• Students in rural counties and low-income students in urban ones are being left behind when it comes to accessing postsecondary education and a pathway to the middle-class.
  • Though community and regional colleges serve the majority of rural residents and low-income students, funding for these institutions has historically lagged and only 50 percent of pre-recession funding have been recovered. This is just one of the challenges that limit the ability of these institutions to continue being an effective route to a good paying job.

Earlier this year, researchers at Brookings explored the landscape of the millions of young adults who are out of work. In their study, researchers used cluster analysis to segment out-of-work young adults into five groups, including:

  • 18-21 year olds with a high school diploma or less; 
  • 22-24 year olds with a high school diploma or less;
  • 18-21 year olds with at least some education beyond high school;
  • 22-24 year olds with at least some education beyond high school; and 
  • 22-24 year olds with Bachelor’s degrees

Clusters were categorized based on similarities in students’ work history, educational attainment, school enrollment, English language proficiency and family status. Specific policy recommendations were provided for each group, such as utilizing re-engagement centers with  those who have a high school diploma or less. Work-based learning and certification attainment were the only recommendations consistent across all five clusters.

Meeting the Needs of Those Left Behind 

Community colleges have traditionally worked to meet the needs of underserved students and dislocated workers. With skills-training and work-based learning gaining popularity, these institutions are also increasingly strained for resources, especially since they are in the midst of a historic funding disadvantage. The Community College Research Center (CCRC) highlights this challenge in their report on The Evolving Mission of Workforce Development in the Community College.

Today, over two-thirds of states’ accountability and funding measures are tied to completed degrees or certificates. This has led to many community colleges integrating guided pathway programs into their systems as a means to improve attainment rates. 

The CCRC research points out that noncredit programs are also increasing in popularity, as they are often shorter, more flexible and responsive to industry needs. While for-credit programs may take up to two years to launch a new program in response to student and local market needs, noncredit programs can do so in a matter of weeks or months. Because they are also shorter and tend to target specific skills needed in an industry, students often see them as a more affordable investment in their time, education and career development.

However, according to a recent report by Opportunity America, these programs can come with disadvantages, namely, they do not provide college credit or financial aid to their students. 

Given that the majority of students who are enrolling in these programs are out-of-work and/or low-income, many advocates are calling for legislation like the Jumpstart Our Businesses by Supporting Students (JOBS Act), which would extend eligibility for Pell Grant funding to short term credit and noncredit programs that meet several key criteria. Proponents also argue that federal education policies need to keep pace with the changing dynamics of the workforce and postsecondary systems, to support life-long learners by aligning credited and non-credited programs.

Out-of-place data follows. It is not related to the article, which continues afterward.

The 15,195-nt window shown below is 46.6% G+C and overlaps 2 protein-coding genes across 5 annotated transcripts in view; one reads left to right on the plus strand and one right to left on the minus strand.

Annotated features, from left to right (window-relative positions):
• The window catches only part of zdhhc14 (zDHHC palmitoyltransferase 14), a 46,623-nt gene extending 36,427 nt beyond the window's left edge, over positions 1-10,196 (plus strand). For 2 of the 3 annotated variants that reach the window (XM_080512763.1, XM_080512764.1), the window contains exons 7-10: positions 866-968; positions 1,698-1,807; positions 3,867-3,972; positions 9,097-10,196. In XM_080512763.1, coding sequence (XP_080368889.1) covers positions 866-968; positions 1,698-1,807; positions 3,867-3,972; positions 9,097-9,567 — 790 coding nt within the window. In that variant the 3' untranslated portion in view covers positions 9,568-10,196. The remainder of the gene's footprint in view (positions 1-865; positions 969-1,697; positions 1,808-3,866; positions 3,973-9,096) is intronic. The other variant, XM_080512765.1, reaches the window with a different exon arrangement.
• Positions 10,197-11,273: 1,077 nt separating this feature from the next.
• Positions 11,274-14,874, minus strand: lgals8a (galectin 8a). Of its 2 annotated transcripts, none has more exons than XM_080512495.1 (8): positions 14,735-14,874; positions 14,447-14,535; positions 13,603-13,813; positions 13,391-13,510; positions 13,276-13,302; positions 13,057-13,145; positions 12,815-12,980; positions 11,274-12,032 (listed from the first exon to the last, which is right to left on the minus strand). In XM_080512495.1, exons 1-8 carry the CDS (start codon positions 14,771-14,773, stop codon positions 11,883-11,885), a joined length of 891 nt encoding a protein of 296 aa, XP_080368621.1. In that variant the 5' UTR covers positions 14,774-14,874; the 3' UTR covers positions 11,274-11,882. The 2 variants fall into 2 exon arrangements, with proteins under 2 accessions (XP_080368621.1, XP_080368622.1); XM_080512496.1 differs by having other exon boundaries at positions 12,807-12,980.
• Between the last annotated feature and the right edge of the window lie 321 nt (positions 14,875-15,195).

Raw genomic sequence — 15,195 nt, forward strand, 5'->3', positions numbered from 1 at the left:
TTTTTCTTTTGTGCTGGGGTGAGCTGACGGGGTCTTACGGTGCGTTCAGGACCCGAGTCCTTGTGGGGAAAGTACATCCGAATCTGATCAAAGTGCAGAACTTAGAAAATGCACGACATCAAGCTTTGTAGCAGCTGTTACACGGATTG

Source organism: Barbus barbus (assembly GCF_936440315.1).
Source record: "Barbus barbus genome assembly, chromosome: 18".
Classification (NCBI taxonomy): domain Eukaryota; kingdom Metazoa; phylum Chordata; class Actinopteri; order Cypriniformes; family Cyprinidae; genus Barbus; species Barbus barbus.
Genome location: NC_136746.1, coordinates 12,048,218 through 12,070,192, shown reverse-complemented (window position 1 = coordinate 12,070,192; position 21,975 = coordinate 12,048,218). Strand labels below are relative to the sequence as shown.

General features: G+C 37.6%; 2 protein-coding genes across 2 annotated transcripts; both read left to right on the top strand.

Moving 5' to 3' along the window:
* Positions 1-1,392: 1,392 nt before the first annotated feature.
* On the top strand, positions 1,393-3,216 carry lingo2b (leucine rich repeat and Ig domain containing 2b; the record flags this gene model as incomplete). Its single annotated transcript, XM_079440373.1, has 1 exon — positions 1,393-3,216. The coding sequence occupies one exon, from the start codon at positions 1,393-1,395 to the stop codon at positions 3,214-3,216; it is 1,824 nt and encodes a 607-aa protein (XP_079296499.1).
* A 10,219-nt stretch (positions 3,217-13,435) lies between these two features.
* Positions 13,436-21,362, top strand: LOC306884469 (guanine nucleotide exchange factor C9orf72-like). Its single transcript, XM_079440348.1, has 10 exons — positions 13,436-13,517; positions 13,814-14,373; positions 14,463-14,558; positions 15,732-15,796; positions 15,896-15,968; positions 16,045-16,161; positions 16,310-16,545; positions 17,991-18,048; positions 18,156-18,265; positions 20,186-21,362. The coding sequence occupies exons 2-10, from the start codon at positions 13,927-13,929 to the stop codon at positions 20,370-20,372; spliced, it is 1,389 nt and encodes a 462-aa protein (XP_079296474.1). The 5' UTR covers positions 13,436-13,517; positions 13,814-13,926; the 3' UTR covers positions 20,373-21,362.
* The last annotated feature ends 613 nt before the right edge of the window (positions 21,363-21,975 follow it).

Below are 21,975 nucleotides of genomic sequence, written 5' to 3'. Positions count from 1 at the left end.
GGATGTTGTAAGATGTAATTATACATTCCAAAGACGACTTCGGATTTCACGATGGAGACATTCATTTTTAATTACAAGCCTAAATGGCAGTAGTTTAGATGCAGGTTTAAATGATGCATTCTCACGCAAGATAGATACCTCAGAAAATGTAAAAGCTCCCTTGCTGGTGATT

Jade Richards, Policy Fellow 

New Research Lay Roadmap for Future of the Workforce

July 1st, 2019

Reports and discussions concerning the future of work in the global economy often result in increased apprehension from the public, particularly among those most vulnerable to job displacement. While the tune of a dystopian future in which workers are replaced by automation have waned, evidence pointing to the potential impact of technology on the workforce have largely been inconclusive. Recent studies continue to stress that automation has worsened inequality and stagnated worker’s wages, and that this pattern will persist more drastically in the years to come.  

Image result for workforce of the future

Photo by Graeme Worsfold on Unsplash

Given the realm of possible outcomes, one thing is for certain: policymakers and representatives of the education and labor markets need to consider clear strategies to prepare the workforce for the future of work. Researchers at the Urban Institute are optimistic in this regard. In a study that looked at what it would take to achieve quality careers for all workers, the Institute proposed five strategies for making sure more workers in the 21st-century have access to quality careers, including: 

  • Increasing effective wages. Since wages have stagnated over the last 30 years for low and middle-skilled employees, policymakers should consider approaches for boosting wages (such as raising the hourly minimum, like in Los AngelesMinneapolisSeattle, and Washington, DC). 
  • Improving access to benefits. As the nature of work and traditional employment relationships change, a growing number of people work but don’t receive benefits, such as health insurance. Businesses and industry leaders can play a vital role at this junction by voluntarily giving more workers access to benefits. Examples of this practice include Vermont’s Multiple Employer Plans, where different employers pay into retirement benefits for people with several jobs or part-time jobs. Another example is Starbucks’ free college tuition program. 
  • Strengthening worker protections and standards. State and local governments should continue exploring strategies to improve labor standards and protections as the nature of work evolves. Take New York City for example, which passed the Freelance Isn’t Free Act in 2017, the only law of its kind to protect the city’s independent workers from wage violations and retaliation.